Infant Equipment: Equipment and furniture used by infants and babies in the home, car, and play area.Child Restraint Systems: Devices used to protect and restrain infant and child automotive passengers.Protective Devices: Devices designed to provide personal protection against injury to individuals exposed to hazards in industry, sports, aviation, or daily activities.Seat Belts: Restraining belts fastened to the frame of automobiles, aircraft, or other vehicles, and strapped around the person occupying the seat in the car or plane, intended to prevent the person from being thrown forward or out of the vehicle in case of sudden deceleration.Automobiles: A usually four-wheeled automotive vehicle designed for passenger transportation and commonly propelled by an internal-combustion engine using a volatile fuel. (Webster, 1973)Accidents, Traffic: Accidents on streets, roads, and highways involving drivers, passengers, pedestrians, or vehicles. Traffic accidents refer to AUTOMOBILES (passenger cars, buses, and trucks), BICYCLING, and MOTORCYCLES but not OFF-ROAD MOTOR VEHICLES; RAILROADS nor snowmobiles.Air Bags: Automotive safety devices consisting of a bag designed to inflate upon collision and prevent passengers from pitching forward. (American Heritage Dictionary, 1982)Restraint, Physical: Use of a device for the purpose of controlling movement of all or part of the body. Splinting and casting are FRACTURE FIXATION.Wounds and Injuries: Damage inflicted on the body as the direct or indirect result of an external force, with or without disruption of structural continuity.Legislation as Topic: The enactment of laws and ordinances and their regulation by official organs of a nation, state, or other legislative organization. It refers also to health-related laws and regulations in general or for which there is no specific heading.Acceleration: An increase in the rate of speed.KentuckySafety: Freedom from exposure to danger and protection from the occurrence or risk of injury or loss. It suggests optimal precautions in the workplace, on the street, in the home, etc., and includes personal safety as well as the safety of property.TennesseeAutomobile Driving: The effect of environmental or physiological factors on the driver and driving ability. Included are driving fatigue, and the effect of drugs, disease, and physical disabilities on driving.Equipment Failure: Failure of equipment to perform to standard. The failure may be due to defects or improper use.Equipment Design: Methods of creating machines and devices.Child Welfare: Organized efforts by communities or organizations to improve the health and well-being of the child.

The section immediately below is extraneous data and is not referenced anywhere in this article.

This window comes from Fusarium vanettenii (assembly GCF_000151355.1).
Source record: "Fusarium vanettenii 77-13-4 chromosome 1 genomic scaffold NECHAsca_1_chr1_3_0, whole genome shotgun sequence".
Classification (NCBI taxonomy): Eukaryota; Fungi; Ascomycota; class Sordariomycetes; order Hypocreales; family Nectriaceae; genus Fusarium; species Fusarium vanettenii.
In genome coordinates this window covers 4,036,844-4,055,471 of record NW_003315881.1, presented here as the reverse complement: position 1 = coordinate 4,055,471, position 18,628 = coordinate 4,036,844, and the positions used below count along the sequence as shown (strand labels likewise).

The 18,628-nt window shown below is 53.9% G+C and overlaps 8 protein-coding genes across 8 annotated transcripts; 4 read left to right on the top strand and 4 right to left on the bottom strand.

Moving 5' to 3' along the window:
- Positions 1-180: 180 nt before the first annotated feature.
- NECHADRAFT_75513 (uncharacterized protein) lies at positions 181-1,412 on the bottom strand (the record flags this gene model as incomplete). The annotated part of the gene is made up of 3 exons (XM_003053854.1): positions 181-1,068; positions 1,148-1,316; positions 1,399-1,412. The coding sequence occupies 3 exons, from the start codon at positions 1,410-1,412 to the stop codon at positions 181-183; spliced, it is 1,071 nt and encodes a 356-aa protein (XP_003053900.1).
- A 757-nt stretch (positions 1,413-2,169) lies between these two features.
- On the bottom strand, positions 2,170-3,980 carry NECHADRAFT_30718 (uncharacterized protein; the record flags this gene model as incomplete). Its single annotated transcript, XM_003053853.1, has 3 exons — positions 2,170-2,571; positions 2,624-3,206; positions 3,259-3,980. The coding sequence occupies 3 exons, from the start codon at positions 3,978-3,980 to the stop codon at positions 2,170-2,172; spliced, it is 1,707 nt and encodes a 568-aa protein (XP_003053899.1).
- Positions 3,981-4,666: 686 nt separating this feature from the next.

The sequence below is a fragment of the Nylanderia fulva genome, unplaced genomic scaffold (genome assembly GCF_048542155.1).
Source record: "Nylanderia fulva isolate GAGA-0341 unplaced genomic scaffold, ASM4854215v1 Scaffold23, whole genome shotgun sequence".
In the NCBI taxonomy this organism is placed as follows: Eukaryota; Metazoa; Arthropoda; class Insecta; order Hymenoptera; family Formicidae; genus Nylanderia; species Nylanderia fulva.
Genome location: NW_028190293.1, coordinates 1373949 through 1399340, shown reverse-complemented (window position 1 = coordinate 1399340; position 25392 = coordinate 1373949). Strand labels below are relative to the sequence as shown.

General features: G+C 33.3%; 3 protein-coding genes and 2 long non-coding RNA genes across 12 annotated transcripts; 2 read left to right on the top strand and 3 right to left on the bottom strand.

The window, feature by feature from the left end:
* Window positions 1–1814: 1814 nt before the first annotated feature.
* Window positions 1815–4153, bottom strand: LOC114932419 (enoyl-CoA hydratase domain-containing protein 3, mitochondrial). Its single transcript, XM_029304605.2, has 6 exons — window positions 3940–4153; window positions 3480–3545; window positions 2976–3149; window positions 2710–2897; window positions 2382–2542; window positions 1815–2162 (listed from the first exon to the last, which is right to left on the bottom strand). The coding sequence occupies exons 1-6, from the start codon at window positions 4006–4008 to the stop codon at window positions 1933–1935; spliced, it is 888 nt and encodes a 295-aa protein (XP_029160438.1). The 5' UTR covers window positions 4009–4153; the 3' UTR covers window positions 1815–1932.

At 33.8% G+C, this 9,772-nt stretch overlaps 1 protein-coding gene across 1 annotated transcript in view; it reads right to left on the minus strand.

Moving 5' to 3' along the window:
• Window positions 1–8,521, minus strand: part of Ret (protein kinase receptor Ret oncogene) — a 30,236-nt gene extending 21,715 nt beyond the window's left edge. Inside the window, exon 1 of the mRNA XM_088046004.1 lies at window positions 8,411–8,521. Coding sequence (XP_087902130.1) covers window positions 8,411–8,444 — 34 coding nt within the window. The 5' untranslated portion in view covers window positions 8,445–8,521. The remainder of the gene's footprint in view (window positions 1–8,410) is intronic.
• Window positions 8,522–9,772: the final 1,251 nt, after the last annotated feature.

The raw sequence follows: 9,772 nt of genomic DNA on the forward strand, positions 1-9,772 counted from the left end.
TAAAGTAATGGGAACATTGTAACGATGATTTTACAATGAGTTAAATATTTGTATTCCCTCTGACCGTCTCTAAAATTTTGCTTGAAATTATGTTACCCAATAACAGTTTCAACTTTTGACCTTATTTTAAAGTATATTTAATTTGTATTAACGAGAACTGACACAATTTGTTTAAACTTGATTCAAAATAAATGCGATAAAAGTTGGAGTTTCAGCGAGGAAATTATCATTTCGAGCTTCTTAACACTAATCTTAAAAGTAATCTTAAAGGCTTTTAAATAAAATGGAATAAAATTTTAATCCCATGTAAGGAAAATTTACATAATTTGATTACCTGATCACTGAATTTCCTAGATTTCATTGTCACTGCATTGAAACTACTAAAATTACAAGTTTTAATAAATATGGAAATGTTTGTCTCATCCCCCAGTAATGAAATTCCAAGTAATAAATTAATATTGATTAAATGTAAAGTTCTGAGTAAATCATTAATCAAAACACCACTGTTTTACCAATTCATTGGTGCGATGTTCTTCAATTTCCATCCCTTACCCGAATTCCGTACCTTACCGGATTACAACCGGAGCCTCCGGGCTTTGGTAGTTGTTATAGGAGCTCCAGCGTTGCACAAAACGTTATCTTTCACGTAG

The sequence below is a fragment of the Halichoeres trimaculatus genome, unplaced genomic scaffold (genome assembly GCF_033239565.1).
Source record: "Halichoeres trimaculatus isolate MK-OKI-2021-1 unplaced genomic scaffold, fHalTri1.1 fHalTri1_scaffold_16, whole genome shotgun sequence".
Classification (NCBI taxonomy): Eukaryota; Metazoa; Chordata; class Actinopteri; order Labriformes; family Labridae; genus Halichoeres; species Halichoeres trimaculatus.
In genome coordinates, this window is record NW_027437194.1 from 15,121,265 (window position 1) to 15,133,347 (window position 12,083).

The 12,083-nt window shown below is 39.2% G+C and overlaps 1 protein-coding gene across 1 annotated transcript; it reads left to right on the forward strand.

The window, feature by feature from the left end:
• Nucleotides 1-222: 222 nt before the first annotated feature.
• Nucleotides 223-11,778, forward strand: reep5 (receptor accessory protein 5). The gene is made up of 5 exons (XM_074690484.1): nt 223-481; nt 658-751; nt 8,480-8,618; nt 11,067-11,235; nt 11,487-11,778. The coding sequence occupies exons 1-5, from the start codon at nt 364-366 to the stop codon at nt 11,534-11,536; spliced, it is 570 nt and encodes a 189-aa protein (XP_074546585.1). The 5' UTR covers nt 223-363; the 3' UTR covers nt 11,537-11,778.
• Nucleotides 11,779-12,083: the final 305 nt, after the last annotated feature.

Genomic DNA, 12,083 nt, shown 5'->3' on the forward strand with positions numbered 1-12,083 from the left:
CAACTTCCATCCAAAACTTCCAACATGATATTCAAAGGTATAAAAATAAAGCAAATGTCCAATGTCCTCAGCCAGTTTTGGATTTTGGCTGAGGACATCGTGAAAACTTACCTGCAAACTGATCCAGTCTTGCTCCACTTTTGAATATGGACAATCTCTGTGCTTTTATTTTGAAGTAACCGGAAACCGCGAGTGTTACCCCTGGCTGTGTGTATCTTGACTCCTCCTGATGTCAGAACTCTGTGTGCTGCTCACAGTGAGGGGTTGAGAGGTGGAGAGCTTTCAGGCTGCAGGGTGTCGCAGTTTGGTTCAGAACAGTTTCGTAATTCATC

Baby walkerPersonal Protective Equipment at Work Regulations 1992: The Personal Protective Equipment at Work Regulations 1992 are set of regulations created under the Health and Safety at Work etc. Act 1974 which came into force in Great Britain on 1 January 1993.Fold and thrust belt: A fold and thrust belt is a series of mountainous foothills adjacent to an orogenic belt, which forms due to contractional tectonics. Fold and thrust belts commonly form in the forelands adjacent to major orogens as deformation propagates outwards.Moline Automobile Company: The Moline Automobile Company (1904 - 1919) was an American brass era automobile manufacturer in Moline, Illinois known for the Moline-Knight.ISO 39001: The ISO 39001 "Road Traffic Safety Management" is an ISO standard for a management system (similar to ISO 9000) for road traffic safety. The implementation of the standard is supposed to put the organizations, that provide the system "road traffic", into the position to improve the traffic safety and to reduce by that the number of persons killed or severely injured in road traffic.Airbag dermatitis: Airbag dermatitis (also known as an "Airbag burn") is caused skin irritation and trauma secondary to the deployment of airbags.Physical restraintNational Center for Injury Prevention and Control: The U.S.Statute Law (Repeals) Act 1993: The Statute Law (Repeals) Act 1993 (c 50) is an Act of the Parliament of the United Kingdom.Orders of magnitude (acceleration): This page lists examples of the acceleration occurring in various situations. They are grouped by orders of magnitude.University of Kentucky College of DentistryVessel safety survey: Vessel safety surveys are important during the life of a vessel for better safety and security. These controls are directed by the classification societies and are very different (safety equipment, security, hoist, dock survey).Outline of Tennessee: The following outline is provided as an overview of and topical guide to Tennessee:Tema Motorway: The Tema Motorway is a highway that links Tema to Accra—capital of Ghana. It was the only motorway in Ghana.Beta encoder: A beta encoder is an analog to digital conversion (A/D) system in which a real number in the unit interval is represented by a finite representation of a sequence in base beta, with beta being a real number between 1 and 2. Beta encoders are an alternative to traditional approaches to pulse code modulation.
(1/29) A comparison of respiratory patterns in healthy term infants placed in car safety seats and beds.
(2/29) Child safety restraint use among children attending day care centers.
(3/29) Effectiveness of belt positioning booster seats: an updated assessment.
(4/29) Free child passenger restraints for patients in an urban pediatric medical home: effects on caregiver behavior.